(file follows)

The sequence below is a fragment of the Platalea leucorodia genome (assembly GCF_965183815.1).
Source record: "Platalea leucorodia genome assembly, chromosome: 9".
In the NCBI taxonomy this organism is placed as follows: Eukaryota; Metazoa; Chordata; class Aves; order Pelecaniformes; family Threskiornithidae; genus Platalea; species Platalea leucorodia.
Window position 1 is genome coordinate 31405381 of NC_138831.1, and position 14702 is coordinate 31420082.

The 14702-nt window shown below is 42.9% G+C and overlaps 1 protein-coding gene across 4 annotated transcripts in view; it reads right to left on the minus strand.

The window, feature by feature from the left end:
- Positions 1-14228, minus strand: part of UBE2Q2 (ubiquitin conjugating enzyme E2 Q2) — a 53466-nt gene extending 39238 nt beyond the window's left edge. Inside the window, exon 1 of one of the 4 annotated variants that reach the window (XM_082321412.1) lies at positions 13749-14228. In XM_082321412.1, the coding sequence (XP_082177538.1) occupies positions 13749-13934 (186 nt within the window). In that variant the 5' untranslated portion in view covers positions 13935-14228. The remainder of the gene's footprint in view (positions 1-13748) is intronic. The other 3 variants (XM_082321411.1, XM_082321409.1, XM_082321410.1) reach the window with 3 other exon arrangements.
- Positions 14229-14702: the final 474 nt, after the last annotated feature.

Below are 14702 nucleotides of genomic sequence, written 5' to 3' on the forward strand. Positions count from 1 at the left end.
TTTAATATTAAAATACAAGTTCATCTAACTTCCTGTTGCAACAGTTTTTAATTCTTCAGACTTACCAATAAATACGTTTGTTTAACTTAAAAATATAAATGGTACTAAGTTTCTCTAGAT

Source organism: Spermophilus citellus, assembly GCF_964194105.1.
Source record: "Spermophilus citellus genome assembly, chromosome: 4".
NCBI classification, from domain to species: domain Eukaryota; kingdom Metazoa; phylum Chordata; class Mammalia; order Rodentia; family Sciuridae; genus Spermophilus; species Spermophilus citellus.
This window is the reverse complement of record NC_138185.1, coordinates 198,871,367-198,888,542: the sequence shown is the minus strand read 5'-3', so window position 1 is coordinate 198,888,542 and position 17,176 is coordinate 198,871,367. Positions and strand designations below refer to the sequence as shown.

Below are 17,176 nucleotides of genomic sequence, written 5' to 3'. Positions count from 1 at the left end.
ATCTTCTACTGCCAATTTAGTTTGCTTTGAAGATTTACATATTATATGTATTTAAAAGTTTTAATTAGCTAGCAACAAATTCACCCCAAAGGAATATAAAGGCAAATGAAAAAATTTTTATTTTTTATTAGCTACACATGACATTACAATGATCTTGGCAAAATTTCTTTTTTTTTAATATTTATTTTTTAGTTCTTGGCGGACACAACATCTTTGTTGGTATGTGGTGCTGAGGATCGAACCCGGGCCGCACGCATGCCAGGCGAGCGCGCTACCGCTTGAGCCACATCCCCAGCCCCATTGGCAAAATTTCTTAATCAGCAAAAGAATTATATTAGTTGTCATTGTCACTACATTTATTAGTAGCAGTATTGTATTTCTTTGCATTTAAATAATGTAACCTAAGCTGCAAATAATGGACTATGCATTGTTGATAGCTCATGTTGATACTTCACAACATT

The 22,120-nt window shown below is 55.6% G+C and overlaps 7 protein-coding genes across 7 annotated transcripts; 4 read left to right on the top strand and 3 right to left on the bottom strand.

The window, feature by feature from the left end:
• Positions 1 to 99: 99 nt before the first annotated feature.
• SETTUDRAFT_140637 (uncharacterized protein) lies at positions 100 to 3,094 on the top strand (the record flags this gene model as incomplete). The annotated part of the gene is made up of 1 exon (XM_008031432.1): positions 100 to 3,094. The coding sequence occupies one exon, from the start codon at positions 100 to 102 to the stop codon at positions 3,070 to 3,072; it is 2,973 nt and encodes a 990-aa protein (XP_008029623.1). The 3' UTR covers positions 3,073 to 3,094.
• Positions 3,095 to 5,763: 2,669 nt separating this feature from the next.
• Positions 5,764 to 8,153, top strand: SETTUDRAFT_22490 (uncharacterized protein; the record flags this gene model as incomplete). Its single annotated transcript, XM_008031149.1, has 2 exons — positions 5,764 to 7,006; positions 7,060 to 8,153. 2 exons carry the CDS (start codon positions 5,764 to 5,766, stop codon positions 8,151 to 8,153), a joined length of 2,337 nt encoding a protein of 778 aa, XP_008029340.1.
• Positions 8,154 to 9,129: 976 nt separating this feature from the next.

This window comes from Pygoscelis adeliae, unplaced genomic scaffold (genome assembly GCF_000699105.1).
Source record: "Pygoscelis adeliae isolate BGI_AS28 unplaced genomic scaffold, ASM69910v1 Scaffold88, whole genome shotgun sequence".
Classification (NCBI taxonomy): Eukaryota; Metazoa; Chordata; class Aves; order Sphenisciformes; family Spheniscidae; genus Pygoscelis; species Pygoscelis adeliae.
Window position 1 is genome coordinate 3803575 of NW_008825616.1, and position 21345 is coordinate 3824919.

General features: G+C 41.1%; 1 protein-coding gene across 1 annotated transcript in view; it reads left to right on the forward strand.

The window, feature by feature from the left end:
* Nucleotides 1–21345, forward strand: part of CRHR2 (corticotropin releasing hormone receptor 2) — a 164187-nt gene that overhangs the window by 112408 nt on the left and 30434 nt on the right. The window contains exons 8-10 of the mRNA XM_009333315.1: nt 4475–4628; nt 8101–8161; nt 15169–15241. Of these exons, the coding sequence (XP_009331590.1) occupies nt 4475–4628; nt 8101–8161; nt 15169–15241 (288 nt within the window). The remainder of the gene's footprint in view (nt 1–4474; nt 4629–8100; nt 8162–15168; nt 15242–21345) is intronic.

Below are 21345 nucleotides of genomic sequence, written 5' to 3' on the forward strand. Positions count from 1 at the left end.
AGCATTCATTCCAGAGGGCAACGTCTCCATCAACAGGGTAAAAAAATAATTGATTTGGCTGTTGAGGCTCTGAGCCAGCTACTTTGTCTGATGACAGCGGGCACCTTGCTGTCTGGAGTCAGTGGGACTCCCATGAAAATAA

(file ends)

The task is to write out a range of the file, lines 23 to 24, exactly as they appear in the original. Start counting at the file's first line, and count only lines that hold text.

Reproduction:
• Positions 8,154 to 9,129: 976 nt separating this feature from the next.

This window comes from Pygoscelis adeliae, unplaced genomic scaffold (genome assembly GCF_000699105.1).